The statistician W. Edwards Deming once famously said, “In God we trust; all others bring data.” He might well have been talking about federal bank regulatory policy.
At the heart of the industry-supported push to roll back the Dodd-Frank Act are claims by Republican politicians and industry representatives that the 2010 reform law has been killing lending. These assertions, however, should be backed by data.
According to the most recent Federal Reserve Bank of New York data, not only did aggregate household debt in the U.S. increase substantially in the fourth quarter of 2016, it did so across all loan types; residential mortgages, credit cards, student debt and auto loans all rose. As of Dec. 31, total U.S. household indebtedness was $12.58 trillion, a $226 billion (1.8%) increase from the third quarter of 2016.
In fact, Americans are just 0.8% below the peak level of $12.68 trillion in household debt from the third quarter of 2008. Before they seek to unwind the post-crisis regulations, politicians should remember that 2008 was not a great year.
As long as employment levels are steady or preferably rising, and if wages rise from their current levels, one need not be alarmist about the rise in aggregate indebtedness. However, the rise in borrowing in aggregate as well as growth in different types of consumer credit is noticeable. Those concerned about mortgage loans not rising fast enough should take note that there were $617 billion in newly originated mortgages in the last quarter of 2016, the highest level seen since the third quarter of 2007.
Delinquencies for residential mortgages, which account for 67% of total U.S. household debt, are mostly unchanged. Only 1.6% of mortgage balances were 90 or more days delinquent. However, the continued rise in credit cards, student debt and auto loans, is worrisome. In its G-19 Consumer Credit report released in early April, the Federal Reserve Board announced that Americans’ aggregate credit card debt reached $1 trillion dollars for the first time since December 2008. Credit card debt outstanding is now almost on par with auto loans ($1.1 trillion) and student loans ($1.4 trillion).
The Fed’s survey of senior bank loan officers, released in January, shows they are concerned about weakening credit quality. Nearly 37% of large banks expect the quality of their credit card loans to deteriorate somewhat in 2017, and over 38% expect auto loan quality to deteriorate.
Credit card lending has become a leading driver of loan growth for commercial banks. While credit card debt in itself can be quite useful to spur consumer demand, there is now cause for concern with credit card losses at banks and nonbanks rising. On April 17, the Standard and Poor’s/Experian Consumer Credit Default Index showed that the bank card default rate climbed 9 basis points in March, and has now increased for five consecutive months, standing at 3.31%. That rate is up 39 basis points year over year.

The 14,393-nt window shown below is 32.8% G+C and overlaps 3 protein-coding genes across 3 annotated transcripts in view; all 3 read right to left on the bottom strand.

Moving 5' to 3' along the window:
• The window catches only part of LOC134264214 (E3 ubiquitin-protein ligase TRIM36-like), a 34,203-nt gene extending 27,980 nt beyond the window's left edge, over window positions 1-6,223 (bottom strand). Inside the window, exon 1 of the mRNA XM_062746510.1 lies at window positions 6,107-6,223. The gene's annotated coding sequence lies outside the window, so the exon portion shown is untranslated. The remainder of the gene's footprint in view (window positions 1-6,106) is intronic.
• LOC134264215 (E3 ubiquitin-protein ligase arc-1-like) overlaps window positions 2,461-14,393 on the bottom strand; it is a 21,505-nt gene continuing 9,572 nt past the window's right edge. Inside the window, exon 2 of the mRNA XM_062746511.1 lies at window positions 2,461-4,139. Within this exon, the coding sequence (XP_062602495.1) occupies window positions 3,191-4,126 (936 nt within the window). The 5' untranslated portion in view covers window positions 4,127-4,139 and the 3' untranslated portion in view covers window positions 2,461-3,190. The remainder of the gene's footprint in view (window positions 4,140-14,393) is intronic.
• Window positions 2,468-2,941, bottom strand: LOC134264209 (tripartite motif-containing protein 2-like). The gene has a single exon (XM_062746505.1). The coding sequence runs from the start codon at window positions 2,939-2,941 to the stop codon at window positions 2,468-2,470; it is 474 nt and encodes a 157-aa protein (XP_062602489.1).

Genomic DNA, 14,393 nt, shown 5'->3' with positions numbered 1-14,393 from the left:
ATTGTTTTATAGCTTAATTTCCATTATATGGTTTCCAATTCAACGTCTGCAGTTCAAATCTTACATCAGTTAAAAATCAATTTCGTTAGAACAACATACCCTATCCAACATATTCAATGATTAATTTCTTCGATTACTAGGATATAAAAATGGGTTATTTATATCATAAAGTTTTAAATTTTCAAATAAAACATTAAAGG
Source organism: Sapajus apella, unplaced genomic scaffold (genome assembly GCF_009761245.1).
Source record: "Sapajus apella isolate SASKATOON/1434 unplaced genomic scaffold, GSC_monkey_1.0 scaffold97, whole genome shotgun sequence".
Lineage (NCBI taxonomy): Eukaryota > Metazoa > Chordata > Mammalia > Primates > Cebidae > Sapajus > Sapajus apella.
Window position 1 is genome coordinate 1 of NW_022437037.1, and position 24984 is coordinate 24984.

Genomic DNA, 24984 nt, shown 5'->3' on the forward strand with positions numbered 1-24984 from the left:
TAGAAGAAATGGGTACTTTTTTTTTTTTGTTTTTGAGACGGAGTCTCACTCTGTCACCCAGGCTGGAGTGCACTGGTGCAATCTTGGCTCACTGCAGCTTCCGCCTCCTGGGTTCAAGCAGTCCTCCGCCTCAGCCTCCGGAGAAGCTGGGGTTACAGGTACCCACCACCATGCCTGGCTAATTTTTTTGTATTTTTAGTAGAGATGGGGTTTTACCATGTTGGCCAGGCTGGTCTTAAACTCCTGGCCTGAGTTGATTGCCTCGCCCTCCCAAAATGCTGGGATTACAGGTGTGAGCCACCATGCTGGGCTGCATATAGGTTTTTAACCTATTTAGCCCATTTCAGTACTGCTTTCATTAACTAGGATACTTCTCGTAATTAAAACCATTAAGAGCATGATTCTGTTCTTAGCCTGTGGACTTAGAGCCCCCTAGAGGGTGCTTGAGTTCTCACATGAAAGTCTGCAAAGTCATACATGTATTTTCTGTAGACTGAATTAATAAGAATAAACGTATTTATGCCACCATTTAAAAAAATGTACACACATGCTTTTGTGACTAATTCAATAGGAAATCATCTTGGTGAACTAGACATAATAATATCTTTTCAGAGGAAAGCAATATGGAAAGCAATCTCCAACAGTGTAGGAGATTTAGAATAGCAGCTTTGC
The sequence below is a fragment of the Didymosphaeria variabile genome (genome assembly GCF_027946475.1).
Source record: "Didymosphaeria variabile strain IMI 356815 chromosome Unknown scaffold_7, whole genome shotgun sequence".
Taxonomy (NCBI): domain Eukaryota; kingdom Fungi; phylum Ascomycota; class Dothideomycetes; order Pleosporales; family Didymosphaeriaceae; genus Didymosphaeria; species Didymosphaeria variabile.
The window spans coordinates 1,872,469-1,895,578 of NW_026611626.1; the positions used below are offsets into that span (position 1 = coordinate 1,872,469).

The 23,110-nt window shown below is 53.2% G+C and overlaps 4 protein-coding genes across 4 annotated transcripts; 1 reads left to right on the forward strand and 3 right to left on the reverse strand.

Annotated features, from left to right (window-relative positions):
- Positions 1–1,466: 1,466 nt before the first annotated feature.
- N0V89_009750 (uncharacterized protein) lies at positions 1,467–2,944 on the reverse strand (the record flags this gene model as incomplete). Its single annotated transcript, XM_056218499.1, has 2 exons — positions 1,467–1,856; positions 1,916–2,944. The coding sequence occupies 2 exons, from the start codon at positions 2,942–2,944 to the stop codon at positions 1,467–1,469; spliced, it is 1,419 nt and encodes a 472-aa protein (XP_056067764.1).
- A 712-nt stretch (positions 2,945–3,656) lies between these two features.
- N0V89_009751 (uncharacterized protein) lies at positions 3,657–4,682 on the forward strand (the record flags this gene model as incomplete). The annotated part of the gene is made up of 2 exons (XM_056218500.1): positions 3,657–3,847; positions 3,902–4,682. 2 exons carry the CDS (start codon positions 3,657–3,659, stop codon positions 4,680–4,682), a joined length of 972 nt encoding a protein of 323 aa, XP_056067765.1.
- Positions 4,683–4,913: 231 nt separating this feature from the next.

Rather than claiming that lending is not rising fast enough, politicians and lobbyists should be aware that the biggest bank lenders are all experiencing credit quality deterioration in their credit card portfolios. According to a Standard and Poor’s research note on April 18, JPMorgan Chase reported a 7.1% year-over-year increase in credit card loans in the first quarter, compared with 6% overall in loan growth. Citigroup also reported a 15% year-over-year increase in credit card loans.
At the same time that credit card loans have risen, so have net credit card chargeoff rates. JPMorgan Chase’s net chargeoff rate was 2.9% in the first quarter, up from 2.6% in both the previous quarter and a year earlier. Citigroup reported a net credit card chargeoff rate of 3.6%, up from 3.2% in the fourth quarter of 2016 and 3.5% a year earlier. Wells Fargo’s credit card chargeoff rate rose to 3.5%, up from 3% in the prior quarter and 3.1% from a year earlier.
Not only should rising default rates within their credit card portfolios be a significant focus for risk managers and bank supervisors, but also student loan portfolios. Aggregate student credit hit the $1 trillion mark a few years ago in 2013. Speaking at an economic press briefing in early April, New York Fed President and CEO William Dudley told the audience that “despite an improving labor market, overall delinquency rates on student debt remain stubbornly high, and repayment progress has slowed further, likely reflecting the recent introduction of more accommodative payment plans.” The New York Fed’s Quarterly Report on Household Debt and Credit showed that 11.2% of aggregate student loan debt was 90-plus days delinquent or in default in the last quarter of 2016.
The fact that we are likely to remain in a low interest rate environment will continue to make it hard for banks to make money in their loan and fixed-income portfolios. Hence, risk managers at banks and bank supervisors should watch carefully that bankers do not fall into the usual trap of chasing yield and lowering their credit due diligence standards in order to make up for the low interest rate environment.
If politicians and lobbyists really care about the state of the U.S. economy and the safety and soundness of banks, they should encourage banks’ risk managers and supervisory authority bank examiners to question the types of loans banks are making and borrowers’ ability to service their rising debt levels in a timely and complete manner. Just as important, financial journalists need to compel politicians and lobbyists to provide data to support their unsubstantiated argument that Dodd-Frank has killed lending.